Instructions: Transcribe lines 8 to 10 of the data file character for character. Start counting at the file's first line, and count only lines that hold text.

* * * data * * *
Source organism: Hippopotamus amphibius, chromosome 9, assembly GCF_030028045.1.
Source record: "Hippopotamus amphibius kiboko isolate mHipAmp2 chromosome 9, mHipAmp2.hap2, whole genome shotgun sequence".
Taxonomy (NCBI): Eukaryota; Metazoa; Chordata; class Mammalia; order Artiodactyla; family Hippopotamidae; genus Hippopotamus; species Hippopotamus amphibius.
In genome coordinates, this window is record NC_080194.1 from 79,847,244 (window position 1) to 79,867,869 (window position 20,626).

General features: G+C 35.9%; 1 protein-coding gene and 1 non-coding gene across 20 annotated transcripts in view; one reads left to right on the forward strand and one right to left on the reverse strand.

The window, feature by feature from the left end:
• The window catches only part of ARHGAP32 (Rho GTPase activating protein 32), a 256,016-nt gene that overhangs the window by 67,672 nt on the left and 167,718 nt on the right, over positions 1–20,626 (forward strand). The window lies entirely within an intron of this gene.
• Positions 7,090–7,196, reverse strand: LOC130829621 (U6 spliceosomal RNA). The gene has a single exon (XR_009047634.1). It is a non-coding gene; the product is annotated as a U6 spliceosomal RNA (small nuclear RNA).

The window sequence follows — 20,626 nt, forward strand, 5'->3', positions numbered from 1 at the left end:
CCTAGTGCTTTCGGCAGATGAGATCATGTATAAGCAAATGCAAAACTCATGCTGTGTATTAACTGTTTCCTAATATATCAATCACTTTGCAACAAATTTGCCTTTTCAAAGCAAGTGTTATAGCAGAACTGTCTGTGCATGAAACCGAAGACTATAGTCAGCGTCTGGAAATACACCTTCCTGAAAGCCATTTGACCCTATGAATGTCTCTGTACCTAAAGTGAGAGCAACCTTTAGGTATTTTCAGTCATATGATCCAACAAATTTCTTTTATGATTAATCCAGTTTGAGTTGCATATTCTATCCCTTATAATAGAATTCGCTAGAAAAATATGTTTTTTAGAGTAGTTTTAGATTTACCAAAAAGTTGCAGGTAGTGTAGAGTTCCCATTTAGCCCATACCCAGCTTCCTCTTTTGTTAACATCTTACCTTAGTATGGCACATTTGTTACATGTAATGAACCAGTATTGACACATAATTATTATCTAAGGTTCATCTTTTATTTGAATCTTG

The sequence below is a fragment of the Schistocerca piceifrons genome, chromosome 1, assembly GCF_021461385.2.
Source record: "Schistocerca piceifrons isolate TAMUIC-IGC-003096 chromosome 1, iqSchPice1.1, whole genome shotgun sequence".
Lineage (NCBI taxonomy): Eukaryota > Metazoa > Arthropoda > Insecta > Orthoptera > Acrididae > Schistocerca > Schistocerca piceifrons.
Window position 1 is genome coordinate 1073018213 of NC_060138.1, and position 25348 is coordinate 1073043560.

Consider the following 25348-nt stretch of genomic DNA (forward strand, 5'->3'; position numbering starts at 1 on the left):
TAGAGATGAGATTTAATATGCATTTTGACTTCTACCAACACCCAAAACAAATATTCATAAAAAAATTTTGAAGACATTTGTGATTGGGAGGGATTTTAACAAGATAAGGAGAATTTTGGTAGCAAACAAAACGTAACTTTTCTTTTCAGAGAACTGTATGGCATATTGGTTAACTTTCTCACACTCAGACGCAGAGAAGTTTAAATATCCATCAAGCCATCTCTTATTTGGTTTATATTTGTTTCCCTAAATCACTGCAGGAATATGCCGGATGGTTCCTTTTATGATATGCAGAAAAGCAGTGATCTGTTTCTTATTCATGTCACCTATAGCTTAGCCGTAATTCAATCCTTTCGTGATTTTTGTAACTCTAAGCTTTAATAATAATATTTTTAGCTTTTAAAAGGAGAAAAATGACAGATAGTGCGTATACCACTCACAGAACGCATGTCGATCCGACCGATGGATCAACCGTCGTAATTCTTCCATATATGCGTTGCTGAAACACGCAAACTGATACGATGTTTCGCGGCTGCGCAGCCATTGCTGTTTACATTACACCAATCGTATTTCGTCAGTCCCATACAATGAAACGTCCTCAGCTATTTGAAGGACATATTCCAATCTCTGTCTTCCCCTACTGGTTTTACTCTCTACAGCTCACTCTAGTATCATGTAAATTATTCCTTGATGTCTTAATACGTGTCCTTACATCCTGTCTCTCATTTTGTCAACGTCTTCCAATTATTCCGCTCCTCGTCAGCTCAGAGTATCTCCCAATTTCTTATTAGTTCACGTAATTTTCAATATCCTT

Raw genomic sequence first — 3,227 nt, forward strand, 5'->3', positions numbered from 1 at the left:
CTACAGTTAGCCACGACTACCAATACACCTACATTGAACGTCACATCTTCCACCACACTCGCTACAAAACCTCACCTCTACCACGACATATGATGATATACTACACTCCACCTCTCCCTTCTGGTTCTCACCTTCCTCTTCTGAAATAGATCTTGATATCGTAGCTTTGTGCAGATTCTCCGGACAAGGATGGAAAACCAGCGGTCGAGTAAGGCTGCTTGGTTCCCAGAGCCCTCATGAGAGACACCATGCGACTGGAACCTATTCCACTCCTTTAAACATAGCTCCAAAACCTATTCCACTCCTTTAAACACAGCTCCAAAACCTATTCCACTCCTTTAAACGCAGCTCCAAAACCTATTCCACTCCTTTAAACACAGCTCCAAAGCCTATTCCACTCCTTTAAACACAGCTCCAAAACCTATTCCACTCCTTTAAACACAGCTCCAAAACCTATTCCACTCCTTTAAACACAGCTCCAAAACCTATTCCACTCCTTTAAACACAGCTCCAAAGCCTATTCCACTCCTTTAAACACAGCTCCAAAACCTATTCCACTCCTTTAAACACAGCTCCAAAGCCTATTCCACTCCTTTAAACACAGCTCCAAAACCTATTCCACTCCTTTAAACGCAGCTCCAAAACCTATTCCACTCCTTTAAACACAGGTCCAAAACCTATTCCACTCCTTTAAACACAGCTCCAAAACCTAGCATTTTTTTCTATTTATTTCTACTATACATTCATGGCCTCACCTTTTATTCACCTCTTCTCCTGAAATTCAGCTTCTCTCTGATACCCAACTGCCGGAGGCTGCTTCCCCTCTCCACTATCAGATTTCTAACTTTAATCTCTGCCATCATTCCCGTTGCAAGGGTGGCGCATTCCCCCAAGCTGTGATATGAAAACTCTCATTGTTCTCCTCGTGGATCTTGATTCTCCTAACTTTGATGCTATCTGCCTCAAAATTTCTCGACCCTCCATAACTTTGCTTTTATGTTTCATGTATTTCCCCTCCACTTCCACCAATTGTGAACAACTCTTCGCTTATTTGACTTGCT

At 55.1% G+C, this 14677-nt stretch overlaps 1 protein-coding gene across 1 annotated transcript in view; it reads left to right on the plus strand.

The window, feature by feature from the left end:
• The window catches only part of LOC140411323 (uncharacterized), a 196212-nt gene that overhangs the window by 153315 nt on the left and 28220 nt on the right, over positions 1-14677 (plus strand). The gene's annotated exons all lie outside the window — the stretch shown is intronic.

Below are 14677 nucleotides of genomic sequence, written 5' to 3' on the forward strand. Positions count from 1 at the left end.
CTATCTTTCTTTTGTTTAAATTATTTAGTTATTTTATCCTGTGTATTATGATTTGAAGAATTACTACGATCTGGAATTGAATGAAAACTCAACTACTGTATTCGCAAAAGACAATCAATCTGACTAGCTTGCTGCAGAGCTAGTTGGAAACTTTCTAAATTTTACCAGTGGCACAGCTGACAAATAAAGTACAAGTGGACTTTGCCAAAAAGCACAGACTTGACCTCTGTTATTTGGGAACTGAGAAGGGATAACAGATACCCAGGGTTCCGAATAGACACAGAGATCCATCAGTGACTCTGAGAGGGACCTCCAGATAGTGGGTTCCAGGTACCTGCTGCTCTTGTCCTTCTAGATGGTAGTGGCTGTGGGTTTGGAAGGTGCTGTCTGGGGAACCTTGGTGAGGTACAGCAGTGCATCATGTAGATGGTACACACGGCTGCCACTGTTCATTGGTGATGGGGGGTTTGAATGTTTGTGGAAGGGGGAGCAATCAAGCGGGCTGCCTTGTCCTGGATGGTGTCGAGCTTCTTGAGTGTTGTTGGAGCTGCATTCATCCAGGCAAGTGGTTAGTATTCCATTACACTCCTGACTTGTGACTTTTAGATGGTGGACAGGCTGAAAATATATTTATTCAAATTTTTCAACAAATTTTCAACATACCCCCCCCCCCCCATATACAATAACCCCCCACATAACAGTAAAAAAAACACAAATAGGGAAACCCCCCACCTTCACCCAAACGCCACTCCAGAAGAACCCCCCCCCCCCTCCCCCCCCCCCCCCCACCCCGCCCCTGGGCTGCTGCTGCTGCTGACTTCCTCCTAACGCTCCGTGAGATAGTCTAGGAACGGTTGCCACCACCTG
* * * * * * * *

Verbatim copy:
• Positions 7,090–7,196, reverse strand: LOC130829621 (U6 spliceosomal RNA). The gene has a single exon (XR_009047634.1). It is a non-coding gene; the product is annotated as a U6 spliceosomal RNA (small nuclear RNA).

The window sequence follows — 20,626 nt, forward strand, 5'->3', positions numbered from 1 at the left end:
CCTAGTGCTTTCGGCAGATGAGATCATGTATAAGCAAATGCAAAACTCATGCTGTGTATTAACTGTTTCCTAATATATCAATCACTTTGCAACAAATTTGCCTTTTCAAAGCAAGTGTTATAGCAGAACTGTCTGTGCATGAAACCGAAGACTATAGTCAGCGTCTGGAAATACACCTTCCTGAAAGCCATTTGACCCTATGAATGTCTCTGTACCTAAAGTGAGAGCAACCTTTAGGTATTTTCAGTCATATGATCCAACAAATTTCTTTTATGATTAATCCAGTTTGAGTTGCATATTCTATCCCTTATAATAGAATTCGCTAGAAAAATATGTTTTTTAGAGTAGTTTTAGATTTACCAAAAAGTTGCAGGTAGTGTAGAGTTCCCATTTAGCCCATACCCAGCTTCCTCTTTTGTTAACATCTTACCTTAGTATGGCACATTTGTTACATGTAATGAACCAGTATTGACACATAATTATTATCTAAGGTTCATCTTTTATTTGAATCTTG